Celebrating Community

The Sweet Home Chamber’s awards picnic on Saturday night was more than the recognition of individuals who have contributed significantly to our community.

Awards got presented, all right, to very deserving recipients.

But it was also very much a celebration of, well, the relaxation of the restrictions we’ve all experienced for an excruciatingly long time.

On a warm summer night, people hugged and laughed, told stories and quaffed some cold ones in the friendly confines of Sankey Park, sandwiched between the new play structure (which continued to be played upon as the event progressed), and Weddle Bridge. Ames Creek gurgled below as Jobe Woosley and Co. warmed up for what essentially was a full hour-and-a-half concert.

This was community. People coming together to appreciate big local contributors of time, effort and kindness, but also just to rub elbows and enjoy seeing faces rather than just eyes and scowl lines.

Community, at its core, occurs when people communicate with and relate to one another. Sure, that can happen to some extent on the internet or over the phone, but there’s nothing quite like up-close-and-personal.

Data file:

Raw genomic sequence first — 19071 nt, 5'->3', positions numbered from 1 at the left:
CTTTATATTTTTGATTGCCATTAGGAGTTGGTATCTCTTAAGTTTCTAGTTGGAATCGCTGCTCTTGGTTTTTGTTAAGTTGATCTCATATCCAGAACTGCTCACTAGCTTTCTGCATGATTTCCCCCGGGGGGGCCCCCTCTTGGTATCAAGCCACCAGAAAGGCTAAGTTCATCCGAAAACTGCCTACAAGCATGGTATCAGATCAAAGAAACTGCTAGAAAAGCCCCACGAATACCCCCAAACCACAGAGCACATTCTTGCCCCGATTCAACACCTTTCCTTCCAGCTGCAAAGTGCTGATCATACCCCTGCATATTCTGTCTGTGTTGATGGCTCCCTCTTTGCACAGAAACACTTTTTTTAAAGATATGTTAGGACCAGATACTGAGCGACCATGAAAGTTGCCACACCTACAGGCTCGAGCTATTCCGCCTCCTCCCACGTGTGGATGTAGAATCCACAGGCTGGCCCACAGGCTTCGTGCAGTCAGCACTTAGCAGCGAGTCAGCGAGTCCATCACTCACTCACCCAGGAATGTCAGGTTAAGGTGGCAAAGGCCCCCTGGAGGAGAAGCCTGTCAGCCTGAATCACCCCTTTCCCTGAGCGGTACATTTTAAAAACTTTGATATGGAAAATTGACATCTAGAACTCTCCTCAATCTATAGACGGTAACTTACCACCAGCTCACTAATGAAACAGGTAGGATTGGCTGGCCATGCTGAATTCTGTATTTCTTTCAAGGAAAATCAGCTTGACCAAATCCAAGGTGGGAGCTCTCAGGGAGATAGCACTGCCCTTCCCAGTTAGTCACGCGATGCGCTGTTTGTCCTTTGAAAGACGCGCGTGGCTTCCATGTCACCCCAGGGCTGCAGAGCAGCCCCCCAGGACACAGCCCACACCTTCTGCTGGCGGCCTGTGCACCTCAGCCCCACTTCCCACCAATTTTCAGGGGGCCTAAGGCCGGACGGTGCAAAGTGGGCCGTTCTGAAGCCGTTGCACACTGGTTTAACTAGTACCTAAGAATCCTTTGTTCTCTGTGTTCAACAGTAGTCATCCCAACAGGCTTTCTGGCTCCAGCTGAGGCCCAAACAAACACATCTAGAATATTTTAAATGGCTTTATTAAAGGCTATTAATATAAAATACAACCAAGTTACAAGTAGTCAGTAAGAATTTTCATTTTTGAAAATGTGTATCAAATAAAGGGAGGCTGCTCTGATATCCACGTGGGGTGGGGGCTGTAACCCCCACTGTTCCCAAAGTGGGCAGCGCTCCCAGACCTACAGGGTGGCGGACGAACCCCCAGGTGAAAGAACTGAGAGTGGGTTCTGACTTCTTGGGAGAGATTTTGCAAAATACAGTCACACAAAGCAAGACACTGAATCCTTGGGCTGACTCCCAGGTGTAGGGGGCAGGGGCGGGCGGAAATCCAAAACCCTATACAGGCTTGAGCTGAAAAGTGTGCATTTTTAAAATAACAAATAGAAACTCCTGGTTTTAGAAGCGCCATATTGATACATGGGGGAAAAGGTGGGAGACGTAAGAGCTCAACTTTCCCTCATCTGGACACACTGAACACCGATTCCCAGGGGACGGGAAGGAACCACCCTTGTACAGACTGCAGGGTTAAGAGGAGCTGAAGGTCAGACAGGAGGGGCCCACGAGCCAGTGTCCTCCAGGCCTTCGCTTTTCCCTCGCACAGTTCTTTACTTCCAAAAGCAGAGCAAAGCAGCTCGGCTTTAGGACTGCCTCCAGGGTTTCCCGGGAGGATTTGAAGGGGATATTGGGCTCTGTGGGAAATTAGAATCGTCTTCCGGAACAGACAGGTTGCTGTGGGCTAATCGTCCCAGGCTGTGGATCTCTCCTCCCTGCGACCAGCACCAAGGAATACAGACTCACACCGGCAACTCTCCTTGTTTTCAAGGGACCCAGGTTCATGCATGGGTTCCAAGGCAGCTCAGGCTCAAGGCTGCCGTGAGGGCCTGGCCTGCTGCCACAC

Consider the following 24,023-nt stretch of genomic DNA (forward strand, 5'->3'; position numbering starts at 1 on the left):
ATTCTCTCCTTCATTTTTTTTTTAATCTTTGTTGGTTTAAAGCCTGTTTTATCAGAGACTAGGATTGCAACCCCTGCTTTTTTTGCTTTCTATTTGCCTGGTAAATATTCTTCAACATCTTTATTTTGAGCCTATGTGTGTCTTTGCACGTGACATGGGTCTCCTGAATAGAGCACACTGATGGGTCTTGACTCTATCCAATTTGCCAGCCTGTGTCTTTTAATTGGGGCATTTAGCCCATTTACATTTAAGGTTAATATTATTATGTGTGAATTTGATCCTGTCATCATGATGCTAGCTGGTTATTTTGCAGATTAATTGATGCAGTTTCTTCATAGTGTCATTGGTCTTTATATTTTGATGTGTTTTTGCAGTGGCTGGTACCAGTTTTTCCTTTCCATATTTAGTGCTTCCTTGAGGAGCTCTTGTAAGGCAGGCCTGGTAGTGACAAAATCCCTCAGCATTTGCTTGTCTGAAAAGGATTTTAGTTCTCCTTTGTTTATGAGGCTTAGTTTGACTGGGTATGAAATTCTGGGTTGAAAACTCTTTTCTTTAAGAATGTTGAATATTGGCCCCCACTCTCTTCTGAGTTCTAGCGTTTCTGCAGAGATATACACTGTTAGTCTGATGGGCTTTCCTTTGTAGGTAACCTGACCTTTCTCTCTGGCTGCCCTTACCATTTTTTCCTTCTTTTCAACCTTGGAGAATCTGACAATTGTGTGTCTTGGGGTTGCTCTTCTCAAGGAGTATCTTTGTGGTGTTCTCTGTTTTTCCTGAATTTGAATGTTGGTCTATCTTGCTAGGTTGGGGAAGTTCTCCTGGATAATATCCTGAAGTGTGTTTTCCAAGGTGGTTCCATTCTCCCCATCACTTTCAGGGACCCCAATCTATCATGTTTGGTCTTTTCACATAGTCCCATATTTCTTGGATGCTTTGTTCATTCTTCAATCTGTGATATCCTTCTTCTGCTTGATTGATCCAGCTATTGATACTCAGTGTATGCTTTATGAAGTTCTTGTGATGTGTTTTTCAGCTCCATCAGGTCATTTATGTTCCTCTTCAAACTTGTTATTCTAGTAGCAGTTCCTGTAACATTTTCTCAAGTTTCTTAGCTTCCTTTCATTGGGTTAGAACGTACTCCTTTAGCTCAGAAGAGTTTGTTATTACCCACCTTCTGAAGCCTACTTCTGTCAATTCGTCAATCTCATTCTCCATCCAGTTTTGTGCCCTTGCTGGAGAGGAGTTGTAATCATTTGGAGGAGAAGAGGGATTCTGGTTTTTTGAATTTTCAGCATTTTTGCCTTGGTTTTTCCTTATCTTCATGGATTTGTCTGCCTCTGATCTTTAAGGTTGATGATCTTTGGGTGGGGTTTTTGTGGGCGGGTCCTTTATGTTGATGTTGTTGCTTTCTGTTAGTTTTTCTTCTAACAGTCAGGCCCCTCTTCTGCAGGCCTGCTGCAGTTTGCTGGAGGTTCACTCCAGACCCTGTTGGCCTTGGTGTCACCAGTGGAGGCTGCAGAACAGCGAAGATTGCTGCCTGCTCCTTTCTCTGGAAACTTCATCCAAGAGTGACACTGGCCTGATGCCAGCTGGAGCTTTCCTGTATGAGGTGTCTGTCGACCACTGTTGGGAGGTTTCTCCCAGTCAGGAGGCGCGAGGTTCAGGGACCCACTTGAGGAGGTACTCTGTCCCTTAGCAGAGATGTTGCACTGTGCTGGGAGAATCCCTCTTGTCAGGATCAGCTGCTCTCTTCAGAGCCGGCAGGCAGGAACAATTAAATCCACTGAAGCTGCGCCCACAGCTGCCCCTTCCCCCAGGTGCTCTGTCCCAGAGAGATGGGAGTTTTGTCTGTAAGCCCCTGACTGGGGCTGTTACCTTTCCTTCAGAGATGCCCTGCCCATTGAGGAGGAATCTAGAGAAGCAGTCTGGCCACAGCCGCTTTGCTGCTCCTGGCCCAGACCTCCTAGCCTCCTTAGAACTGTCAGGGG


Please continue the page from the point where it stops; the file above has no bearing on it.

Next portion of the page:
That picnic was good fellowship, good food, good times.

So if you missed it, you missed out. It was well-planned and despite the temperature in the high 80s, well, nobody appeared to be suffering. They were too busy having fun.

Here’s the good news: the chamber picnic was just a warm-up, for the band, and maybe for the rest of us.

Because this weekend – 2 p.m. on Friday, to be exact, Jobe and the gang will be back in Sankey Park, opening the festival on the Deschutes Stage.

And this Jamboree is going to be more than just a festival as well. It’s going to be a celebration for a lot of fans – we’ll have to wait to see how many, who may be enjoying live music for the first time since – how long ago was that?

Sure, there will likely be a lot of traffic (by Sweet Home’s standards), cell-phone slow-downs, celebratory fans in the streets after the shows, heat and a lot of really loud music. But even if you’re not a country music fan, you can celebrate the fact that people are out, walking around, healthy and enjoying and experience that they’ve been unable to have for two years.

Enjoy it with them. Things are different.